The words will be Paul Cook’s Pompey epitaph.
‘I would never leave this club,’ the former Blues manager croaked amid the joy of League Two title victory.
‘I love the club, I love managing the club, it’s a fantastic club. For my future, I want to be here.’
Cook was stood with a bottle of Peroni in hand in the kit wash-room, deep in the bowels of Fratton Park as he gave his emotional address.
A few metres away thousands of fans rejoiced and waited to salute a hero: The man who’d started Pompey on the road back.
Simply reading those words now, though, will be enough to get royal-blue temperatures rising.
Three months has not been nearly long enough time to let the strength of feeling ebb at Cook’s departure for this Saturday’s opponents.
The period between the championship-winning manager’s proclamation of love for Pompey and being paraded as Wigan’s new manager spanned 25 days.
The details of what unfolded in the intervening period will remain disputed on both sides.
One suggested their success wasn’t suitably recognised until it was too late, either in of terms acknowledgement from an incoming owner or reward for achievement.
That amid a changing and unsettling landscape.
The other emphatically asserted everything possible had been more than reasonably carried out to reward and retain the team’s figurehead. But no-one man was bigger than the club.
It’s fair to say the masses made their feelings known which version of events they were swallowing.
So, the man with the highest win ratio of any Pompey manager since the 1950s will be greeted as a Machiavellian turncoat at the DW Stadium.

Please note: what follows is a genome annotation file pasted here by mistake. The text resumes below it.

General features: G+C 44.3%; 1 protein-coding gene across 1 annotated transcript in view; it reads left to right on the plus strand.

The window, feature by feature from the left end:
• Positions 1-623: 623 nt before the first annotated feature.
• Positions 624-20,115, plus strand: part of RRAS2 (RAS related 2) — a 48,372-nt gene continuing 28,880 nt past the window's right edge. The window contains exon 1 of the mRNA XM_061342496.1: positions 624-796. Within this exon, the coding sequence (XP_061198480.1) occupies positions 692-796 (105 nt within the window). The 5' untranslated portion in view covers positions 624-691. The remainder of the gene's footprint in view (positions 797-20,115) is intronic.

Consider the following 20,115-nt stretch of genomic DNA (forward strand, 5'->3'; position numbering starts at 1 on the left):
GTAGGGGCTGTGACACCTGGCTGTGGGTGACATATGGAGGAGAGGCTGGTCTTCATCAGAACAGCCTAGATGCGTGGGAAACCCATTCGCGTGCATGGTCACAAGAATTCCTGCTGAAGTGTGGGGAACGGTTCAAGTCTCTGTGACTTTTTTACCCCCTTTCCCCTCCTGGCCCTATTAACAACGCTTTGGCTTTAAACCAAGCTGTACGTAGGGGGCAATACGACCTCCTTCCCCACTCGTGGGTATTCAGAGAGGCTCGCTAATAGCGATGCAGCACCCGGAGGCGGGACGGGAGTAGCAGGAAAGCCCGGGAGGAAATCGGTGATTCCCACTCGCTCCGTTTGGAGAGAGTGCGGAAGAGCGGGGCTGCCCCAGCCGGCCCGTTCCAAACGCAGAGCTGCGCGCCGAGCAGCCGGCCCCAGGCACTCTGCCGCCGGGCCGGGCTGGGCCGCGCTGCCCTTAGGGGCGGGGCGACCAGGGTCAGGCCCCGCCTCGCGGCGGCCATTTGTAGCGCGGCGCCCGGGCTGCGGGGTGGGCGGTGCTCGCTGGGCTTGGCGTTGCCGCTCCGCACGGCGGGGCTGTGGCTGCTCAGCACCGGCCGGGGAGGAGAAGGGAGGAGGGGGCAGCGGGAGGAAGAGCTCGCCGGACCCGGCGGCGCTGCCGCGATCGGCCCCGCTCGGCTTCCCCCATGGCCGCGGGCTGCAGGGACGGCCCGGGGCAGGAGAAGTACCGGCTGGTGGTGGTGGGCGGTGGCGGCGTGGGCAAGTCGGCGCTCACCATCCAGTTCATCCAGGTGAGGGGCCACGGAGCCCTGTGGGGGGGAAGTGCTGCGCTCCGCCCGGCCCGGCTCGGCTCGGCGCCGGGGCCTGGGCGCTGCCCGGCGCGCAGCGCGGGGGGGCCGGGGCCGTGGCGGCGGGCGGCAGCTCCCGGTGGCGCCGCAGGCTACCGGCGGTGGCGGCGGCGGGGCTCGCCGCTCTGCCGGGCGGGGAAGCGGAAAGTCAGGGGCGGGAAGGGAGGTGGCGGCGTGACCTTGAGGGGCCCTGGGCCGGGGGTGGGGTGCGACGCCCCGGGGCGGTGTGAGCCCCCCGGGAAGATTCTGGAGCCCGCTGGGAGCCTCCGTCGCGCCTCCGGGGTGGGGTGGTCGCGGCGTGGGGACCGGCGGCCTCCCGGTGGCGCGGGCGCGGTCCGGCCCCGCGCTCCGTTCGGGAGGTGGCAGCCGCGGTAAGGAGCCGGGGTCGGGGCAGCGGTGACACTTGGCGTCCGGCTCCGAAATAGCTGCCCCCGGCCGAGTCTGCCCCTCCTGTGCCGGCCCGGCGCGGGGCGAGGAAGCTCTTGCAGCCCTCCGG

More specifically, if the social-media furore in the wake of his departure is anything to go by, it was a snake in the grass who departed. Title memories tainted.
Cook’s relationship with Pompey fans was a curious affair in his 24-month tenure.
Those who appointed the Scouser could see nothing but a match made in heaven back in May, 2015.
Here was a man with the title-winning credentials his predecessors lacked.
Significantly, he appeared to have the character to chime perfectly with the working-class city he represented.
It never quite worked out that way.
You can debate the reasons why, and there’s not the space within these column inches to explore those arguments adequately.
Formation? Personality? Beers out on the town? Scouser? Whatever it was, silverware in football will always see any angst at such issues buried.
‘The pain will be forgotten,’ Cook said in the weeks building to title victory. ‘The Stevenage and Crewe games won’t be remembered.’
And that was true. The scenes at Meadow Lane, Fortress Fratton, Southsea Common and various stop-offs around the city in between will endure.
But now Cook will be in the home dugout as Pompey fans traipse up the M6 heading for the DW at the weekend. A sight to draw ire.
Wigan’s strong start and the early-season confirmation of where Kenny Jackett’s team stand has tempered any bullish expectations on the pitch.
Off it, though, the emotions are raw – and that is certain to create a strong sentiment.
Thirteen years ago, Harry Redknapp naively stated he couldn’t fathom the hate aimed in his direction after he turned Judas when heading up the M27. That, as he famously promised he wouldn’t go ‘up the road.’
There are those who will never, ever forgive that ultimate act of betrayal. Others prefer to cherish the magical memories he created.
We await the passing of time to see how Paul Cook is judged.